Poll highlights Israeli attitudes towards political deadlock

Survey looks at a variety of issues affecting the current political crisis in Israel, including who would win and who is to if third elections were held, individual party support and Likud primaries.

Tension was evident between Blue and White leader Benny Gantz and Prime Minister Benjamin Netanyahu at the opening of the Knesset’s new session on April 30 (photo credit: MARC ISRAEL SELLEM)
Tension was evident between Blue and White leader Benny Gantz and Prime Minister Benjamin Netanyahu at the opening of the Knesset’s new session on April 30
(photo credit: MARC ISRAEL SELLEM)
If elections were held today, Benny Gantz’s Blue and White Party would receive 37 seats in the Knesset, while Prime Minister Benjamin Netanyahu’s Likud Party would drop to 30 seats, according to a poll published by Politics Panel.
Beyond the two leading parties, the survey indicated that there would be little change in the size of the blocs, with the center-left bloc winning 58 seats and the right-religious 55 seats.
The breakdown of support also shows the strengthening of smaller parties to the right of Likud, while the Left would see little change in support. If a third election were held, the Joint List would receive 12 seats, followed by Shas (8), United Torah Judaism (7), Yisrael Beytenu (7), New Right (6), Labor (5), Union of Right-Wing Parties (4) and the Democratic Union (4).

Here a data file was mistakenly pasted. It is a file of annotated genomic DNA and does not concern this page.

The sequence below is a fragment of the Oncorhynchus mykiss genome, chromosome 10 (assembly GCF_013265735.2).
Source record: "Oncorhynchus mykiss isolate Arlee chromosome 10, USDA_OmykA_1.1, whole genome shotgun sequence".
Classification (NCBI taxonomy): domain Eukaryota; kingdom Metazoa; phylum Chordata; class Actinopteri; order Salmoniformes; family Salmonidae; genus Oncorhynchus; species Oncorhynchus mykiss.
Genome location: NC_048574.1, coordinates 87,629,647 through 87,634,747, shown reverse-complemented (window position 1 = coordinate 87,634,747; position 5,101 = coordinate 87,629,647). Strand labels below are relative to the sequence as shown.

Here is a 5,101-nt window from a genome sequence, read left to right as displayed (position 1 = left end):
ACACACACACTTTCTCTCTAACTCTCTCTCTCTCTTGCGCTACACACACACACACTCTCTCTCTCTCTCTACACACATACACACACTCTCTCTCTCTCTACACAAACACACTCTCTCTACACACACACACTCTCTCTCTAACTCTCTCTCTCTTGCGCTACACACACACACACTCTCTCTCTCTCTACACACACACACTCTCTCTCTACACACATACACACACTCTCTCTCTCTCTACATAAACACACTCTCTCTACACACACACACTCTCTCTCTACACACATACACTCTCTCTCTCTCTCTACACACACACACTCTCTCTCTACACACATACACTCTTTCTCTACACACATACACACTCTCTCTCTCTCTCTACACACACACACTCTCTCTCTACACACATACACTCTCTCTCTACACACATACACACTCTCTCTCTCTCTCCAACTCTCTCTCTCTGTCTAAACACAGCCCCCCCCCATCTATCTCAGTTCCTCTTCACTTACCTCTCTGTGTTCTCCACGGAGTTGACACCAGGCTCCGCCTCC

The pollsters also asked Likud supporters whom they intend to support in the upcoming primaries for the leadership of the party. The vast majority indicated that they would support Benjamin Netanyahu (89%), followed by former Jerusalem mayor Nir Barkat (5%) and Netanyahu’s main challenger Gideon Sa’ar (4%).
When asked if Netanyahu should continue serving as prime minister following the announcement of criminal indictments against him, respondents indicated that 56% believe he should resign, 37% say he can continue, and 7% are uncertain.
Respondents were also asked whom they think would be responsible for a third election, with most (42%) blaming Netanyahu, followed by Avigdor Liberman (35%), Blue and White second-in-command Yair Lapid (5%), and Blue and White leader Benny Gantz (4%). Fourteen percent said they are uncertain about who is to blame.


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